In the process of working on my Time, Clock, and Calendar Programming In C document, I have learned something sad but important: the standard Unix calendar API is irremediably broken.
The document list a lot of consequences of the breakage, but here I want to zero in on what I think is the primary causes. That is: the standard struct tm (a) fails to be an unambiguous representation of time, and (b) violates the SPOT (Single Point of Truth) design rule. It has some other more historically contingent problems as well, but these problems (and especially (a)) are the core of its numerous failure modes.
These problems cannot be solved in a backwards-compatible way. I think it’s time for a clean-sheet redesign. In the remainder of this post I’ll develop what I think the premises of the design ought to be, and some consequences.
The functions we are talking about here are tzset(), localtime(3), gmtime(3), mktime(3), strftime(3), and strptime() – everything (ignoring some obsolete entry points) that takes a struct tm argument and/or has timezone issues.
The central problem with this group of functions is the fact that the standard struct tm (what manual pages hilariously call “broken-down-time”) was designed to hold a local time/date without an offset from UTC time. The consequences of this omission cascade through the entire API in unfortunate ways.
Here are the standard members:
int tm_sec; /* seconds [0,60] (60 for + leap second) */
int tm_min; /* minutes [0,59] */
int tm_hour; /* hour [0,23] */
int tm_mday; /* day of month [1,31] */
int tm_mon ; /* month of year [0,11] */
int tm_year; /* years since 1900 */
int tm_wday; /* day of week [0,6] (Sunday = 0) */
int tm_yday; /* day of year [0,365] */
int tm_isdst; /* daylight saving flag */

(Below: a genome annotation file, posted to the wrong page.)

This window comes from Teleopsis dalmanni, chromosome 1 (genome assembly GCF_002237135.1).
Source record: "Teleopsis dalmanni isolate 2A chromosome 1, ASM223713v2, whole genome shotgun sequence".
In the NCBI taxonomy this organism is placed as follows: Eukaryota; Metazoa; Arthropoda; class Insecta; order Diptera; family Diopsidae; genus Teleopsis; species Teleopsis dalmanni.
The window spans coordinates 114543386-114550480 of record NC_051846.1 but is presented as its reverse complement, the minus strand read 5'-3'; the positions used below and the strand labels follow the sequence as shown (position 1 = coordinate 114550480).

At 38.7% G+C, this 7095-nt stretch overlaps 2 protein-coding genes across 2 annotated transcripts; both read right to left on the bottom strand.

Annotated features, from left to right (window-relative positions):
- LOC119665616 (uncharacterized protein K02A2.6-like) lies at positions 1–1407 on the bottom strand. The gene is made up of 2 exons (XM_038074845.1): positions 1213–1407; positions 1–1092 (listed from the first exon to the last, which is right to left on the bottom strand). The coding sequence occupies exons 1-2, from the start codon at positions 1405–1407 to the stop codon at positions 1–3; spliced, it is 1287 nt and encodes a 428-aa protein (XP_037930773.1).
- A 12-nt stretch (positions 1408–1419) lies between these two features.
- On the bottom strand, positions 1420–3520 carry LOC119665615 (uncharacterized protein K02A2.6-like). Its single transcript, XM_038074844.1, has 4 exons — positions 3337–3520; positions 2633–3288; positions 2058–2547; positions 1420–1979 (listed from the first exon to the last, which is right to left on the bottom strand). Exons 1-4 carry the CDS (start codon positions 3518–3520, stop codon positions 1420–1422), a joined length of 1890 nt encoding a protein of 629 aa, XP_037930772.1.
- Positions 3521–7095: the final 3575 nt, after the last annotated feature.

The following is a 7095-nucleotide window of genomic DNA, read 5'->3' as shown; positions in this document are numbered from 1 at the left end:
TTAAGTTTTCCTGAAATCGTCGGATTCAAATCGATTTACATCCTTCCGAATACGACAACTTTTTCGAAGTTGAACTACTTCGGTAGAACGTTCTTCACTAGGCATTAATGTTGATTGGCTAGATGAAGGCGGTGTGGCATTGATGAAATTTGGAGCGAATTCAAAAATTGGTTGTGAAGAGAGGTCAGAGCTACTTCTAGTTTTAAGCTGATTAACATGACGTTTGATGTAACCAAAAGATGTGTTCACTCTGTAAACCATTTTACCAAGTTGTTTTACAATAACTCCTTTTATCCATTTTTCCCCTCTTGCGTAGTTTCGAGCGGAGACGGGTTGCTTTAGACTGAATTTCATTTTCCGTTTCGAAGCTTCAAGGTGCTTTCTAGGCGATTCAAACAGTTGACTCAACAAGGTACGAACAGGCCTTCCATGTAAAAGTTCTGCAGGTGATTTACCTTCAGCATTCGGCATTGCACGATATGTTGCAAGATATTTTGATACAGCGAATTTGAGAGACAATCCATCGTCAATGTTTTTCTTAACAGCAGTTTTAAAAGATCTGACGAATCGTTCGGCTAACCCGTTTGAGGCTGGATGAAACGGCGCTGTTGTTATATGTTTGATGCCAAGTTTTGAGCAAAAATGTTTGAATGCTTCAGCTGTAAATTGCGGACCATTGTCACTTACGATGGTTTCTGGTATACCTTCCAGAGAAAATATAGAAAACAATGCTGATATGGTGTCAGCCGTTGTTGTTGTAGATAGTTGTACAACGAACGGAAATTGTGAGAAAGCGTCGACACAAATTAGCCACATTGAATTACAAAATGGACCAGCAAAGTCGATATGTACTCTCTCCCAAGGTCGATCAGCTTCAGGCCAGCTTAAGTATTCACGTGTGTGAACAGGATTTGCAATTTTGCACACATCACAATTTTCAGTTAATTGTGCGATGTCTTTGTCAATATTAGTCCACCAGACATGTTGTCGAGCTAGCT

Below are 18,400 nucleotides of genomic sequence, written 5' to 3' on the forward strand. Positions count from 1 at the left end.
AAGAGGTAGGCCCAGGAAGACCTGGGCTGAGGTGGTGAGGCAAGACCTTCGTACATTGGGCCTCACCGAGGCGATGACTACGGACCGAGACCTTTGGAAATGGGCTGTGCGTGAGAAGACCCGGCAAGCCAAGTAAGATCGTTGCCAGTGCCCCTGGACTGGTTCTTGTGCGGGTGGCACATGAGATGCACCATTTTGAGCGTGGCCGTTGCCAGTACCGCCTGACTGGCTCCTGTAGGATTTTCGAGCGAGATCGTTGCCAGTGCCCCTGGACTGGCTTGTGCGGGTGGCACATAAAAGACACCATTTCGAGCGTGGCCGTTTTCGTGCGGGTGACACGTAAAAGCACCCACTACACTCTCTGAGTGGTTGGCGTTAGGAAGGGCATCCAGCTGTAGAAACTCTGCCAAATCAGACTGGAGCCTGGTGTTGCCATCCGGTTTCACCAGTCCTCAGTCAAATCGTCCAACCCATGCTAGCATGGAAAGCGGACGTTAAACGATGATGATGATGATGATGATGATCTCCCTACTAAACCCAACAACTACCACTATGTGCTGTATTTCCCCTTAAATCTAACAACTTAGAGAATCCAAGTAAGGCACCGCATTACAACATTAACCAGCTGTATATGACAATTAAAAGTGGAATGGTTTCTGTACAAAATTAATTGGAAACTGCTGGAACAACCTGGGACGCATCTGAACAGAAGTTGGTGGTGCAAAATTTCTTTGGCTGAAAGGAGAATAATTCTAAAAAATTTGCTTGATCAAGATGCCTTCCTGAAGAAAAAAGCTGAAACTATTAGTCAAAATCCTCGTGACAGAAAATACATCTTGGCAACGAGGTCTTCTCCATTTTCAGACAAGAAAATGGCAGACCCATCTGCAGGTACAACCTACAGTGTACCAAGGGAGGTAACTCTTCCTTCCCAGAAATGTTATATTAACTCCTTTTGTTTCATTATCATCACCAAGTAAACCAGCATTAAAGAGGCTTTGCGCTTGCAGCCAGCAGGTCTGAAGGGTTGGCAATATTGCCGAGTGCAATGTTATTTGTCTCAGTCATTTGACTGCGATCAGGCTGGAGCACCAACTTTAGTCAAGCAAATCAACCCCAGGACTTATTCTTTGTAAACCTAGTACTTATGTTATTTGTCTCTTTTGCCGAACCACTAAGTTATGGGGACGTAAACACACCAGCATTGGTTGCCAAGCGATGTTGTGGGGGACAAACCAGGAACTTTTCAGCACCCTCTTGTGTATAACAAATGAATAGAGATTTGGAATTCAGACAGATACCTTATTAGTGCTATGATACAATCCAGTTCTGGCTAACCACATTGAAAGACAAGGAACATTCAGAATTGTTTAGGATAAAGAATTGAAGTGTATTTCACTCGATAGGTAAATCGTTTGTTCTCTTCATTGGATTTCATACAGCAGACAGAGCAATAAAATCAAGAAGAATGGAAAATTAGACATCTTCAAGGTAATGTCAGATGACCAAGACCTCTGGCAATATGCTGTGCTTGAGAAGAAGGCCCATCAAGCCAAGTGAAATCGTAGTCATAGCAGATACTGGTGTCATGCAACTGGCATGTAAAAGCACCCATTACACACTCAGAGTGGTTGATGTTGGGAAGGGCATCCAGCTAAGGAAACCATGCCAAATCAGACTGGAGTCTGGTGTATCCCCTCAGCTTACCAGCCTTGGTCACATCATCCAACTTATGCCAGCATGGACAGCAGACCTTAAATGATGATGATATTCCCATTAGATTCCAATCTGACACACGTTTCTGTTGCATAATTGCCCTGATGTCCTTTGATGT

The presence of the day of year and day of week members violates SPOT. This leads to some strange behaviors – mktime(3) “normalizes” its input structure by fixing up these members. This can produce subtle gotchas.
Also, note that there is no way to represent dates with subsecond precision in this structure. Therefore strftime(3) cannot format them and strptime(3) cannot parse them.
The GNU C library takes a swing at the most serious problem by adding a GMT offset member, but only half-heartedly. Because it is concerned with maintaining backward compatibility, that member is underused.
Here’s what I think it ought to look like instead
float sec; /* seconds [0,60] (60 for + leap second) */
int min; /* minutes [0,59] */
int hour; /* hour [0,23] */
int mday; /* day of month [1,31] */
int mon; /* month of year [1,12] */
int year; /* years Gregorian */
int zoffset; /* zone offset, seconds east of Greenwich */
char *zone; /* zone name or NULL */
int dst; /* daylight saving offset, seconds */
Some of you, I know, are looking at the float seconds member and bridling. What about roundoff errors? What about comparisons? Here’s where I introduce another basic premise of the redesign: integral floats are safe to play with..
That wasn’t true when the Unix calendar API was designed, but IEEE754 solved the problem. Most modern FPUs are well-behaved on integral quantities. There is not in fact a fuzziness risk if you stick to integral seconds values.